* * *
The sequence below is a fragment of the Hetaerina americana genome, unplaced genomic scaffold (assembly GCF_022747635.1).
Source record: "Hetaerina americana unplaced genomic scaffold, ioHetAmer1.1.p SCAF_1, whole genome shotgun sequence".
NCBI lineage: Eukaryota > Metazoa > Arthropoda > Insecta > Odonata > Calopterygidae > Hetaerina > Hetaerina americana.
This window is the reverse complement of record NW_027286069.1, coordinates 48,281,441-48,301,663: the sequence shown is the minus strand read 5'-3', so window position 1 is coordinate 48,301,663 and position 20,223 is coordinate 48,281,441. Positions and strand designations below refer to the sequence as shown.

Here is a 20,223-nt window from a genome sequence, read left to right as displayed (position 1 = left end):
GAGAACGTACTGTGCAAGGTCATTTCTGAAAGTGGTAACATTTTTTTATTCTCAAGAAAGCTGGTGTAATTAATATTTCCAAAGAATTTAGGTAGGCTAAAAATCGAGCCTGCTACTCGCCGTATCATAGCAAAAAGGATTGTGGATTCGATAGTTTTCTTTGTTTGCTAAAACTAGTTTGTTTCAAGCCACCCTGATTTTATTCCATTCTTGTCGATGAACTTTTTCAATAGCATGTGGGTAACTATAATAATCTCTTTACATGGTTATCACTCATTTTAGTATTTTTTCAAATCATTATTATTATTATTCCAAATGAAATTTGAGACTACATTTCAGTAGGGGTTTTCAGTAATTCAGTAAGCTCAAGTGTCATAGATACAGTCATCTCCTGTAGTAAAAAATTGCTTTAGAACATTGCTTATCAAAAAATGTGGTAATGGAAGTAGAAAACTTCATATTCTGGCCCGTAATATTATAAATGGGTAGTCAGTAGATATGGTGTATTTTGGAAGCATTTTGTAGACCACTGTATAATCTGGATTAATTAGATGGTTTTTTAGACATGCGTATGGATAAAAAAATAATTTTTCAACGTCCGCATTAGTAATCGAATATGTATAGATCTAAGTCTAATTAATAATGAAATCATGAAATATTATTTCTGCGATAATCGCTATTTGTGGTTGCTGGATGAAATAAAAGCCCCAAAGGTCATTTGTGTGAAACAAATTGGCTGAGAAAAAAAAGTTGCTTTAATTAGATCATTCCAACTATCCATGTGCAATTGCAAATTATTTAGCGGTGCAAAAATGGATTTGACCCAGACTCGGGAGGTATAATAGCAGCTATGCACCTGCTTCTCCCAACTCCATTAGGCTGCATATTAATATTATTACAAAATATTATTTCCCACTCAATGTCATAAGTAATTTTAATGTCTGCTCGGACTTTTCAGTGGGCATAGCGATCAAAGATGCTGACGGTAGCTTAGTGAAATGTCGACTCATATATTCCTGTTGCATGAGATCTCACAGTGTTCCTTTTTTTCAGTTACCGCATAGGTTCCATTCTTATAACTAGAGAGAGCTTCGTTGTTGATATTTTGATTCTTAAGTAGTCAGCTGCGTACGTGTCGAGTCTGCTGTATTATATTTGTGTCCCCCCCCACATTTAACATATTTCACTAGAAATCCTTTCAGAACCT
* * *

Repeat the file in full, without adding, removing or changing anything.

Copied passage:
The sequence below is a fragment of the Hetaerina americana genome, unplaced genomic scaffold (assembly GCF_022747635.1).
Source record: "Hetaerina americana unplaced genomic scaffold, ioHetAmer1.1.p SCAF_1, whole genome shotgun sequence".
NCBI lineage: Eukaryota > Metazoa > Arthropoda > Insecta > Odonata > Calopterygidae > Hetaerina > Hetaerina americana.
This window is the reverse complement of record NW_027286069.1, coordinates 48,281,441-48,301,663: the sequence shown is the minus strand read 5'-3', so window position 1 is coordinate 48,301,663 and position 20,223 is coordinate 48,281,441. Positions and strand designations below refer to the sequence as shown.

Here is a 20,223-nt window from a genome sequence, read left to right as displayed (position 1 = left end):
GAGAACGTACTGTGCAAGGTCATTTCTGAAAGTGGTAACATTTTTTTATTCTCAAGAAAGCTGGTGTAATTAATATTTCCAAAGAATTTAGGTAGGCTAAAAATCGAGCCTGCTACTCGCCGTATCATAGCAAAAAGGATTGTGGATTCGATAGTTTTCTTTGTTTGCTAAAACTAGTTTGTTTCAAGCCACCCTGATTTTATTCCATTCTTGTCGATGAACTTTTTCAATAGCATGTGGGTAACTATAATAATCTCTTTACATGGTTATCACTCATTTTAGTATTTTTTCAAATCATTATTATTATTATTCCAAATGAAATTTGAGACTACATTTCAGTAGGGGTTTTCAGTAATTCAGTAAGCTCAAGTGTCATAGATACAGTCATCTCCTGTAGTAAAAAATTGCTTTAGAACATTGCTTATCAAAAAATGTGGTAATGGAAGTAGAAAACTTCATATTCTGGCCCGTAATATTATAAATGGGTAGTCAGTAGATATGGTGTATTTTGGAAGCATTTTGTAGACCACTGTATAATCTGGATTAATTAGATGGTTTTTTAGACATGCGTATGGATAAAAAAATAATTTTTCAACGTCCGCATTAGTAATCGAATATGTATAGATCTAAGTCTAATTAATAATGAAATCATGAAATATTATTTCTGCGATAATCGCTATTTGTGGTTGCTGGATGAAATAAAAGCCCCAAAGGTCATTTGTGTGAAACAAATTGGCTGAGAAAAAAAAGTTGCTTTAATTAGATCATTCCAACTATCCATGTGCAATTGCAAATTATTTAGCGGTGCAAAAATGGATTTGACCCAGACTCGGGAGGTATAATAGCAGCTATGCACCTGCTTCTCCCAACTCCATTAGGCTGCATATTAATATTATTACAAAATATTATTTCCCACTCAATGTCATAAGTAATTTTAATGTCTGCTCGGACTTTTCAGTGGGCATAGCGATCAAAGATGCTGACGGTAGCTTAGTGAAATGTCGACTCATATATTCCTGTTGCATGAGATCTCACAGTGTTCCTTTTTTTCAGTTACCGCATAGGTTCCATTCTTATAACTAGAGAGAGCTTCGTTGTTGATATTTTGATTCTTAAGTAGTCAGCTGCGTACGTGTCGAGTCTGCTGTATTATATTTGTGTCCCCCCCCACATTTAACATATTTCACTAGAAATCCTTTCAGAACCT